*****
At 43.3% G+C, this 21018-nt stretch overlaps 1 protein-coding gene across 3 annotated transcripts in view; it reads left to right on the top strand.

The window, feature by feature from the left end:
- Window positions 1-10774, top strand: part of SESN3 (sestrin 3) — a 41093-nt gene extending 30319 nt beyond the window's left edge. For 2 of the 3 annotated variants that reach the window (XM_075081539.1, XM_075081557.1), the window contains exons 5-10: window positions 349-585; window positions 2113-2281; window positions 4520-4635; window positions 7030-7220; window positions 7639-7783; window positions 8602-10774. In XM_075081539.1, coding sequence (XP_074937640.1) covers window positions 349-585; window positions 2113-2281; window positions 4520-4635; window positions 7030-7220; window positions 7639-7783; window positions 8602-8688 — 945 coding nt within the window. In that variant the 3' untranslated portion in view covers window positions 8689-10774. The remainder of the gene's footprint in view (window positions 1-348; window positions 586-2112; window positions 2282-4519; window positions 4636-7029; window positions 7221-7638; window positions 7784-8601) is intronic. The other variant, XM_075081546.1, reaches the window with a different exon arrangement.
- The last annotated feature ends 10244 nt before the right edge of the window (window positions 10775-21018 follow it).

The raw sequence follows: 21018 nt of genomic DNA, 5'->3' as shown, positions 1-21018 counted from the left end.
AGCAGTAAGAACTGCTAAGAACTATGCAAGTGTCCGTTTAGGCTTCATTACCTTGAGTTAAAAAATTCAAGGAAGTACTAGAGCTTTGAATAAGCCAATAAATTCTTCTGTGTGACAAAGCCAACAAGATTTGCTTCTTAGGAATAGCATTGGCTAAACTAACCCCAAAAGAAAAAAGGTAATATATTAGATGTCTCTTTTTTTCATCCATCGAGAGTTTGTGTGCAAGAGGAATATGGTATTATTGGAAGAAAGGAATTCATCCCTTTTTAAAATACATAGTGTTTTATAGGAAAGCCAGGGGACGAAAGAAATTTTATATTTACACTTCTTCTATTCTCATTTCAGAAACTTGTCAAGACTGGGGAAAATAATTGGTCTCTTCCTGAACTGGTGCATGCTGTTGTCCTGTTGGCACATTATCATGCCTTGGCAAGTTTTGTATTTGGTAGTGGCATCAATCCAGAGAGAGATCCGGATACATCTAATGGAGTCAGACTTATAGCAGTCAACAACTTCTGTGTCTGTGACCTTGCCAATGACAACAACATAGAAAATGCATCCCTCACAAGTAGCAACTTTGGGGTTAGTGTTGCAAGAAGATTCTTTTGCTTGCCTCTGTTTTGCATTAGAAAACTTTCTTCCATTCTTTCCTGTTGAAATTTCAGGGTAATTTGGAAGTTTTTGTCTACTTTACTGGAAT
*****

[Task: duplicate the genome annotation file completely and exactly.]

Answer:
At 43.3% G+C, this 21018-nt stretch overlaps 1 protein-coding gene across 3 annotated transcripts in view; it reads left to right on the top strand.

The window, feature by feature from the left end:
- Window positions 1-10774, top strand: part of SESN3 (sestrin 3) — a 41093-nt gene extending 30319 nt beyond the window's left edge. For 2 of the 3 annotated variants that reach the window (XM_075081539.1, XM_075081557.1), the window contains exons 5-10: window positions 349-585; window positions 2113-2281; window positions 4520-4635; window positions 7030-7220; window positions 7639-7783; window positions 8602-10774. In XM_075081539.1, coding sequence (XP_074937640.1) covers window positions 349-585; window positions 2113-2281; window positions 4520-4635; window positions 7030-7220; window positions 7639-7783; window positions 8602-8688 — 945 coding nt within the window. In that variant the 3' untranslated portion in view covers window positions 8689-10774. The remainder of the gene's footprint in view (window positions 1-348; window positions 586-2112; window positions 2282-4519; window positions 4636-7029; window positions 7221-7638; window positions 7784-8601) is intronic. The other variant, XM_075081546.1, reaches the window with a different exon arrangement.
- The last annotated feature ends 10244 nt before the right edge of the window (window positions 10775-21018 follow it).

The raw sequence follows: 21018 nt of genomic DNA, 5'->3' as shown, positions 1-21018 counted from the left end.
AGCAGTAAGAACTGCTAAGAACTATGCAAGTGTCCGTTTAGGCTTCATTACCTTGAGTTAAAAAATTCAAGGAAGTACTAGAGCTTTGAATAAGCCAATAAATTCTTCTGTGTGACAAAGCCAACAAGATTTGCTTCTTAGGAATAGCATTGGCTAAACTAACCCCAAAAGAAAAAAGGTAATATATTAGATGTCTCTTTTTTTCATCCATCGAGAGTTTGTGTGCAAGAGGAATATGGTATTATTGGAAGAAAGGAATTCATCCCTTTTTAAAATACATAGTGTTTTATAGGAAAGCCAGGGGACGAAAGAAATTTTATATTTACACTTCTTCTATTCTCATTTCAGAAACTTGTCAAGACTGGGGAAAATAATTGGTCTCTTCCTGAACTGGTGCATGCTGTTGTCCTGTTGGCACATTATCATGCCTTGGCAAGTTTTGTATTTGGTAGTGGCATCAATCCAGAGAGAGATCCGGATACATCTAATGGAGTCAGACTTATAGCAGTCAACAACTTCTGTGTCTGTGACCTTGCCAATGACAACAACATAGAAAATGCATCCCTCACAAGTAGCAACTTTGGGGTTAGTGTTGCAAGAAGATTCTTTTGCTTGCCTCTGTTTTGCATTAGAAAACTTTCTTCCATTCTTTCCTGTTGAAATTTCAGGGTAATTTGGAAGTTTTTGTCTACTTTACTGGAAT